Today marks a day of remembrance for those who lost their lives in the bombing of Pearl Harbor. But I write of another event that occurred on December 6.
It was 1962. In Honolulu, a sailor aboard the destroyer escort USS Willhoite fell from a ladder and hit an angle iron. As a result of the fall, that young man, just 19 years old, lost a precious sense—his sight. That sailor was my brother, Archie Anthony Neil “Tony” Sherrell.
I was only 6 years old at the time. I do not remember how my family learned the news. And we never talked about it. I never asked my mother about it. When I was in Texas recently and could have talked with my brother Arny about it, I didn’t. It just seems like it would be too painful.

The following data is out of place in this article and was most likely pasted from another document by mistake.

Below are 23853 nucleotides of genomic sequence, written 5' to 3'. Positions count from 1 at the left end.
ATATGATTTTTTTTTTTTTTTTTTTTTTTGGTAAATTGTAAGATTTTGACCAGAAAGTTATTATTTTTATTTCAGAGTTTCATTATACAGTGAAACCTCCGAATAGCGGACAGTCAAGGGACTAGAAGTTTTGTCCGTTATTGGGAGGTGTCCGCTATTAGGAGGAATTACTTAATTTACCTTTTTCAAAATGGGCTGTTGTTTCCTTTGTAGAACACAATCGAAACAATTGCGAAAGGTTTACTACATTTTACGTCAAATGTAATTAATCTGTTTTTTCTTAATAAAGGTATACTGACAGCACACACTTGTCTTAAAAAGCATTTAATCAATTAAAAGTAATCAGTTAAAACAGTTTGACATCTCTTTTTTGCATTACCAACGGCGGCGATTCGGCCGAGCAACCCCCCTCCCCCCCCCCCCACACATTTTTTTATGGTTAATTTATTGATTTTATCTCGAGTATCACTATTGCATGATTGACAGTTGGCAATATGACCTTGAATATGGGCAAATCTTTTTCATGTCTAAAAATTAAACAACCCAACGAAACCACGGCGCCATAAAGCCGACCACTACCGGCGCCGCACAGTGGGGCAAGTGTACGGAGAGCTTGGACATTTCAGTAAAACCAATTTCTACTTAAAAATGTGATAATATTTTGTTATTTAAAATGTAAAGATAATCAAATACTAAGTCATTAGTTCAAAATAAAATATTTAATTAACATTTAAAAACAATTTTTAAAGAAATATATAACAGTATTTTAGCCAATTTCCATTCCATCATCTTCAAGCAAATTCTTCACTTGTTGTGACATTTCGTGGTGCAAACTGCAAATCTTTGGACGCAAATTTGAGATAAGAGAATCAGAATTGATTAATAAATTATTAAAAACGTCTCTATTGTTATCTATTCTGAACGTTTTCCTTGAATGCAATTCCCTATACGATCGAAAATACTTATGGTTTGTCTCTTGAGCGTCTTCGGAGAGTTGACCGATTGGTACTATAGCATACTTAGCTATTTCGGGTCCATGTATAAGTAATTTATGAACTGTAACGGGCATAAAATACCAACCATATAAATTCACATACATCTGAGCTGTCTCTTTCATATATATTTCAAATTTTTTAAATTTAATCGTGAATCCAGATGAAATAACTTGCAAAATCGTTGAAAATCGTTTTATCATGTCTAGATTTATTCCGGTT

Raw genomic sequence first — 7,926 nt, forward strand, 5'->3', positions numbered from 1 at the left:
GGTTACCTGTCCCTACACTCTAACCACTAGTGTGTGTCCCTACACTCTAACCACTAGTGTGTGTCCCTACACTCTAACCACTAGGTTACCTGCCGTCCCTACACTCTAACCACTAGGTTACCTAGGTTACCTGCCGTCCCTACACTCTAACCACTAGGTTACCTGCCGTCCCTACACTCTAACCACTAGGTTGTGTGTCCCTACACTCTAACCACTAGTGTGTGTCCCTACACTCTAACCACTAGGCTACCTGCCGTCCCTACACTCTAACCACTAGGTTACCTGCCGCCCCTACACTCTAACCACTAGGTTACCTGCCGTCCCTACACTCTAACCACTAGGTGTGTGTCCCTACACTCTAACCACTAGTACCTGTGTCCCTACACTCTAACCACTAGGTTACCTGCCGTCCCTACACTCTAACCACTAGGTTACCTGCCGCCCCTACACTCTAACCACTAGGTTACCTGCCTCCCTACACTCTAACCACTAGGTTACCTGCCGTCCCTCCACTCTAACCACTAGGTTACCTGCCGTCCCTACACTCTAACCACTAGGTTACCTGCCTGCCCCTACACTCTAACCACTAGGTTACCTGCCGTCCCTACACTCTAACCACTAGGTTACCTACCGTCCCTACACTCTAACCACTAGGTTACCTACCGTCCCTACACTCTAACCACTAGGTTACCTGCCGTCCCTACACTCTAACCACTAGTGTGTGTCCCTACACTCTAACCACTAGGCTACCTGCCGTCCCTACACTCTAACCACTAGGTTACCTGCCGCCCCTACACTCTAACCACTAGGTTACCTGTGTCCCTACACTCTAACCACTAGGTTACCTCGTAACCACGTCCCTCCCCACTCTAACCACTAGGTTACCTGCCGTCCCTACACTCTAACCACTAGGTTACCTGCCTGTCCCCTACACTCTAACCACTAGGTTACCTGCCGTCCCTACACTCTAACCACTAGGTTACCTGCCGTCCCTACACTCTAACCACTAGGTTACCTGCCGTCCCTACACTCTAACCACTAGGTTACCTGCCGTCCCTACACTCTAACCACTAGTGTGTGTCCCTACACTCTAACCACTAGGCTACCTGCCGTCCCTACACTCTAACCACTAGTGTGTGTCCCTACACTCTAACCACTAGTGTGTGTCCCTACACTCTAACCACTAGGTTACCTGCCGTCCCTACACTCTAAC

What I do know I learned from this newspaper article:
|"Aeromedical Groups Hauls 100,000th," Fairbanks Daily News-Miner, 1 Feb 1963, |
p. 10, col. 7; digital images, Ancestry (www.ancestry.com : accessed 27 Mar 2010).
Tony went on to live a full life. He married and raised a family. He earned a degree in social work from Pacific Lutheran University. He worked as a Veterans Affairs counselor for those with visual impairment and lectured for the National Federation of the Blind. He sold talking computers in the early 1980s and later sold antiques. He traveled. I have wonderful memories of the times we spent together.
Tony died on 8 October 2001; his ashes were scattered in the Pacific Ocean near Hawaii, the islands he loved.
My hero, my brother—
|Archie Anthony Neil "Tony" Sherrell with his wife Bonnie.|
Digital image; original held by Jennifer Spurlock, [ADDRESS WITHHELD
FOR PRIVACY], McKinney, Texas, 2011.